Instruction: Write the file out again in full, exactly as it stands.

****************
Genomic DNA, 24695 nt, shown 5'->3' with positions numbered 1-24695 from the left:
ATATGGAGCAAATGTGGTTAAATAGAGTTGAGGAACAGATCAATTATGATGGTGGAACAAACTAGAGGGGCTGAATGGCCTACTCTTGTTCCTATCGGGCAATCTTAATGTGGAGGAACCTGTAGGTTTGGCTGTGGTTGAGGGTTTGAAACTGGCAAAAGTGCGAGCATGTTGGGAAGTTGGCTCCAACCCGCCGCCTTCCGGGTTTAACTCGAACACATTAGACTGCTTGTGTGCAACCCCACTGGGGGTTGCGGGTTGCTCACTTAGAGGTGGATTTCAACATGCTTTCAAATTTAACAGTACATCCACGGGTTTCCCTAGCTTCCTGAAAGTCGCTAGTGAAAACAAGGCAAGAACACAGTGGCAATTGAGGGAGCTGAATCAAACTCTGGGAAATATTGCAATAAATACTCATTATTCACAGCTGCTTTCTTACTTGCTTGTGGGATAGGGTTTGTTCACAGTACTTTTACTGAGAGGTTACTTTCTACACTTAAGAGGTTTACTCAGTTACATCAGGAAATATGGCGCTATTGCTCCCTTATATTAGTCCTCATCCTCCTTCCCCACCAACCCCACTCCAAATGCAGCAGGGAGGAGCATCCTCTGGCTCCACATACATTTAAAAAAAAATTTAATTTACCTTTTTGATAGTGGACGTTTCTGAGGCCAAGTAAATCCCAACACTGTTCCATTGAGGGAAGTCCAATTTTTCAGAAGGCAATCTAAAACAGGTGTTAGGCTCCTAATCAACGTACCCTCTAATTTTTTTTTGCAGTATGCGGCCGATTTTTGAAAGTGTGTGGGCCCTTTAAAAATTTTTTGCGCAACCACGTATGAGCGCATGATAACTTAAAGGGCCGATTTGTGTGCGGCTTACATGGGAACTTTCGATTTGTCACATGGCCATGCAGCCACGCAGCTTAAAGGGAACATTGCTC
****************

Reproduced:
Genomic DNA, 24695 nt, shown 5'->3' with positions numbered 1-24695 from the left:
ATATGGAGCAAATGTGGTTAAATAGAGTTGAGGAACAGATCAATTATGATGGTGGAACAAACTAGAGGGGCTGAATGGCCTACTCTTGTTCCTATCGGGCAATCTTAATGTGGAGGAACCTGTAGGTTTGGCTGTGGTTGAGGGTTTGAAACTGGCAAAAGTGCGAGCATGTTGGGAAGTTGGCTCCAACCCGCCGCCTTCCGGGTTTAACTCGAACACATTAGACTGCTTGTGTGCAACCCCACTGGGGGTTGCGGGTTGCTCACTTAGAGGTGGATTTCAACATGCTTTCAAATTTAACAGTACATCCACGGGTTTCCCTAGCTTCCTGAAAGTCGCTAGTGAAAACAAGGCAAGAACACAGTGGCAATTGAGGGAGCTGAATCAAACTCTGGGAAATATTGCAATAAATACTCATTATTCACAGCTGCTTTCTTACTTGCTTGTGGGATAGGGTTTGTTCACAGTACTTTTACTGAGAGGTTACTTTCTACACTTAAGAGGTTTACTCAGTTACATCAGGAAATATGGCGCTATTGCTCCCTTATATTAGTCCTCATCCTCCTTCCCCACCAACCCCACTCCAAATGCAGCAGGGAGGAGCATCCTCTGGCTCCACATACATTTAAAAAAAAATTTAATTTACCTTTTTGATAGTGGACGTTTCTGAGGCCAAGTAAATCCCAACACTGTTCCATTGAGGGAAGTCCAATTTTTCAGAAGGCAATCTAAAACAGGTGTTAGGCTCCTAATCAACGTACCCTCTAATTTTTTTTTGCAGTATGCGGCCGATTTTTGAAAGTGTGTGGGCCCTTTAAAAATTTTTTGCGCAACCACGTATGAGCGCATGATAACTTAAAGGGCCGATTTGTGTGCGGCTTACATGGGAACTTTCGATTTGTCACATGGCCATGCAGCCACGCAGCTTAAAGGGAACATTGCTC